CA High Speed Rail Industry Forum

Industry Forum: August 14, 2012

CHSRA to highlight Central Valley Construction Packages 2, 3 & 4

The California High-Speed Rail Authority is hosting an Industry Forum on August 14, 2012 at the Save Mart Center on the California State University Fresno campus. The event will provide firms interested in pursuing High-Speed Rail contracts with an overview of the Request for Qualifications, scheduled for release in September.

The general session will be followed by a teaming event, where potential prime contractors will be encouraged to set up an exhibition area in order to provide information to and gather information from Small Businesses, Disadvantaged Business Enterprises, and Disabled Veteran Business Enterprises who attend the event. As a reminder, the California High-Speed Rail Authority has established an overall Small Business goal of 30%.

For updated event details, visit

ATTENTION POTENTIAL PRIMES: Firms interested in pursuing opportunities as prime contractors, which includes an exhibition area at the CHSRA Industry Forum, please send an email to Mary Ann Costamagna at . We are extending the deadline to 4 p.m. on Tuesday, August 7th.


California State University Fresno, Save Mart Center

2650 East Shaw Avenue, Fresno, CA 93710

Complimentary onsite parking will be available.


7:30 am – 8:30 am           Registration

8:30 am – 10:30 am         Program and Presentation

11 am – 1 pm                  Meet-the-Primes Networking


The event is free and open to the public. To expedite the registration process in the morning, we highly advise attendees to pre-register for the event. Pre-Registration closes Friday, August 10 at 10:00 am. We ask that businesses please pre-register at .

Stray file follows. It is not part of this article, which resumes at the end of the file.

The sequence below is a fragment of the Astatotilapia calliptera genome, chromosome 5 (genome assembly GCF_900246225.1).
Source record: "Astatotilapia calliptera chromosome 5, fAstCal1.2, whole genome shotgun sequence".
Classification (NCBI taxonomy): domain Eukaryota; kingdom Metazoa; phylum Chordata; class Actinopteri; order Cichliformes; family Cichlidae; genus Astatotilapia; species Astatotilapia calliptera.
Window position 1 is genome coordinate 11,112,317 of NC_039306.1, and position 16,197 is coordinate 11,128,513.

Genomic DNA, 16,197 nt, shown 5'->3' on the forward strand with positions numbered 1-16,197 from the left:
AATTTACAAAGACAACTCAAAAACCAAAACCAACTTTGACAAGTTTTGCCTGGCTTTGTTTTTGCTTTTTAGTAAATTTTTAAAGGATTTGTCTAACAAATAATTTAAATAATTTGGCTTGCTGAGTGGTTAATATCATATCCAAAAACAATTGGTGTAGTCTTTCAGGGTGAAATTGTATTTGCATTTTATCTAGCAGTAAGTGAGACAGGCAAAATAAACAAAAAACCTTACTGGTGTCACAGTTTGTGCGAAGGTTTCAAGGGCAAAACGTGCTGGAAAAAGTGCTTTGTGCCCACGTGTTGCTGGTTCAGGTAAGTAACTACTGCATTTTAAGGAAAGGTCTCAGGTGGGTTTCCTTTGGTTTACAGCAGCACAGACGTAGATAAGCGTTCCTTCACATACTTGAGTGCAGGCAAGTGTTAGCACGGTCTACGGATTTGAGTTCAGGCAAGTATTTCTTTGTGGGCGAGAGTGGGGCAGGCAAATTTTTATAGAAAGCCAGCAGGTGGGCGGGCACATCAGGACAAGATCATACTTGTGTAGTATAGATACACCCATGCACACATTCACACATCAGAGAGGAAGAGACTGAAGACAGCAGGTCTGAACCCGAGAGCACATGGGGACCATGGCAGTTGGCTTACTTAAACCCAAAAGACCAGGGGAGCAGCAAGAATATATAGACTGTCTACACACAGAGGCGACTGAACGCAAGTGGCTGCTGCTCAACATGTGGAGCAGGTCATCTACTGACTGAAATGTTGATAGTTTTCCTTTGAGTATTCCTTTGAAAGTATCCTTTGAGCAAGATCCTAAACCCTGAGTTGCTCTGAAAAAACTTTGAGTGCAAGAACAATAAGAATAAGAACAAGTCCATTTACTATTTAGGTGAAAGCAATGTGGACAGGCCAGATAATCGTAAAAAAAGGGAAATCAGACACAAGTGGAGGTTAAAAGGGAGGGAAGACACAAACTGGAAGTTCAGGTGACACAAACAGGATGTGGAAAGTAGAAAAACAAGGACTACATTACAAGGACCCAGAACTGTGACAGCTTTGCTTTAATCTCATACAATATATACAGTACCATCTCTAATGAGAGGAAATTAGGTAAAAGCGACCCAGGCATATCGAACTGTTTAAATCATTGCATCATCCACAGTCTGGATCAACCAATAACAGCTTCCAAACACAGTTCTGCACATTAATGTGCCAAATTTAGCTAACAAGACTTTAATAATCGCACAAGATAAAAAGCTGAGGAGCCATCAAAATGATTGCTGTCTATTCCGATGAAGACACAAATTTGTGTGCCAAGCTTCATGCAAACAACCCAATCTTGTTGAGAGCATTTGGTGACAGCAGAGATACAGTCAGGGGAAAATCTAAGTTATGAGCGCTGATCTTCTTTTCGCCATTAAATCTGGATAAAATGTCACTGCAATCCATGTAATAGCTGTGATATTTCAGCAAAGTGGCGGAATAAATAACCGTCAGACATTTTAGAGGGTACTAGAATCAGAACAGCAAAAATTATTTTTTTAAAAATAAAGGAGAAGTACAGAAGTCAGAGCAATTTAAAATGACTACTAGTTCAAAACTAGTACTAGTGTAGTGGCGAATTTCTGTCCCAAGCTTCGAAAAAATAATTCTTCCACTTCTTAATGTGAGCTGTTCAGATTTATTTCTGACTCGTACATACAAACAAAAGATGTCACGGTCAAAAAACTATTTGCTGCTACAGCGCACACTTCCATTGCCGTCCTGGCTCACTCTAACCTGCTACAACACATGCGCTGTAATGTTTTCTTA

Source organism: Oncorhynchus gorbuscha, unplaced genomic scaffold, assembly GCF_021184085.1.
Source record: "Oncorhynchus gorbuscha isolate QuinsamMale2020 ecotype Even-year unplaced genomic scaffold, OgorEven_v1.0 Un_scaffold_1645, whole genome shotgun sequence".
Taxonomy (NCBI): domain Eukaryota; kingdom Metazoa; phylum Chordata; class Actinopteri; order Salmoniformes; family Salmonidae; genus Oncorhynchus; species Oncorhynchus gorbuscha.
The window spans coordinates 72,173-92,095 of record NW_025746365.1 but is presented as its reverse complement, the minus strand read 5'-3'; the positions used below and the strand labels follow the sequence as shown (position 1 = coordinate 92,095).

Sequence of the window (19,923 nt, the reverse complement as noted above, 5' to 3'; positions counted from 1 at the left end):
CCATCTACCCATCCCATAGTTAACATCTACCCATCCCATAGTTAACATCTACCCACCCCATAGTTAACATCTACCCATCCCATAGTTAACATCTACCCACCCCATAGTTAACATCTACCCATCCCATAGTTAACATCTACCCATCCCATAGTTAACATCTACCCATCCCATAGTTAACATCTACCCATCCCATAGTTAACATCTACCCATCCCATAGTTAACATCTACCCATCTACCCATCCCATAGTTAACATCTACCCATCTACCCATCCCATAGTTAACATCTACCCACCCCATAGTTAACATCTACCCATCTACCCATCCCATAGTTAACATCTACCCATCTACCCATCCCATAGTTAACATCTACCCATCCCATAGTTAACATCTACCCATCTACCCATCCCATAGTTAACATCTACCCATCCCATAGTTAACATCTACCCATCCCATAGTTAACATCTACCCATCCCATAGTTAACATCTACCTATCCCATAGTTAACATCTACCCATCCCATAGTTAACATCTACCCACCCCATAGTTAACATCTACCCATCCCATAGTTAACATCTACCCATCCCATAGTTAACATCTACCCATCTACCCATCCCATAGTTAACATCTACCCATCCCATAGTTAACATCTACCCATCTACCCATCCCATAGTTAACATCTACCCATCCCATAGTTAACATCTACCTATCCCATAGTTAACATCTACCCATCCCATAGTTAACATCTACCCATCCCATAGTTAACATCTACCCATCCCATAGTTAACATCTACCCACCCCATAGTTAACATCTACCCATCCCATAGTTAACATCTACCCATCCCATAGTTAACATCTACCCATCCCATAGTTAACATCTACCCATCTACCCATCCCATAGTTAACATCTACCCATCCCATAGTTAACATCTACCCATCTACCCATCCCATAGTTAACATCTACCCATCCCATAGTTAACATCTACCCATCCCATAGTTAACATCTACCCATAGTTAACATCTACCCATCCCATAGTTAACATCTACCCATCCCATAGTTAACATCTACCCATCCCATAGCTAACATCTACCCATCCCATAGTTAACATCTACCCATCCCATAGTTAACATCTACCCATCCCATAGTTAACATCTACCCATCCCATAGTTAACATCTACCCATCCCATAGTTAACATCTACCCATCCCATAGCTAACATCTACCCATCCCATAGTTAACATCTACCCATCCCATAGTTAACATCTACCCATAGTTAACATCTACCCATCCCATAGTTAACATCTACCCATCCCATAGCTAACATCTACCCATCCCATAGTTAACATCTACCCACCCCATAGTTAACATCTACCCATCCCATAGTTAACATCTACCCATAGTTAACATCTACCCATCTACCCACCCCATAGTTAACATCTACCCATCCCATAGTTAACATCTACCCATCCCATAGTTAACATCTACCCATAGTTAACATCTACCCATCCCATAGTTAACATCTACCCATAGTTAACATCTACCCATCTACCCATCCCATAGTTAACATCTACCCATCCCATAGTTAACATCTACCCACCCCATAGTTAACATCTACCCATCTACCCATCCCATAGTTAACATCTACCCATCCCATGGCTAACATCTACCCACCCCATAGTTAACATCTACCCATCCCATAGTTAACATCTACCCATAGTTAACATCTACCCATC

Onsite registration will also be available the day of the event.

Networking Recommendations:

Due to the number of attendees expected, we encourage all attendees to bring handouts highlighting your business. These should detail your interest, your services, any applicable license(s) or certification(s), and your contact information.

If you have questions, please contact

Any individual with a disability who requires reasonable accommodation to attend or participate may request assistance by contacting the Authority no later than August 9 at

Thank you for your interest in the high-speed rail project.

We look forward to seeing you on August 14.

‘Monolith’ Object on Mars? You Could Call It That

LiveScience.comBy Natalie Wolchover | 

  • 'Monolith' Object on Mars? You Could Call It That (Image: NASA HiRISE; Arrow:

    ‘Monolith’ Object on Mars? You Could Call It That (Image: NASA HiRISE; Arrow:

Amateur stargazers have discovered an intriguing object jutting out from the surface of Mars. The seemingly perfectly rectangular, upright structure, found in NASA images of the Red Planet, bears a striking resemblance to the monoliths planted on Earth and the moon by aliens in the classic sci-fi film “2001: A Space Odyssey.”

The object in question was first spotted several years ago after being photographed by the HiRISE camera onboard the Mars Reconnaissance Orbiter, a NASA space probe; every so often, it garners renewed interest on the Internet. But is it unnatural — a beacon erected by aliens for mysterious reasons, and even more mysteriously paralleled in the imaginations of Stanley Kubrick and Arthur C. Clarke, creators of “2001”? Or is this rock the work of nature? [Photo ]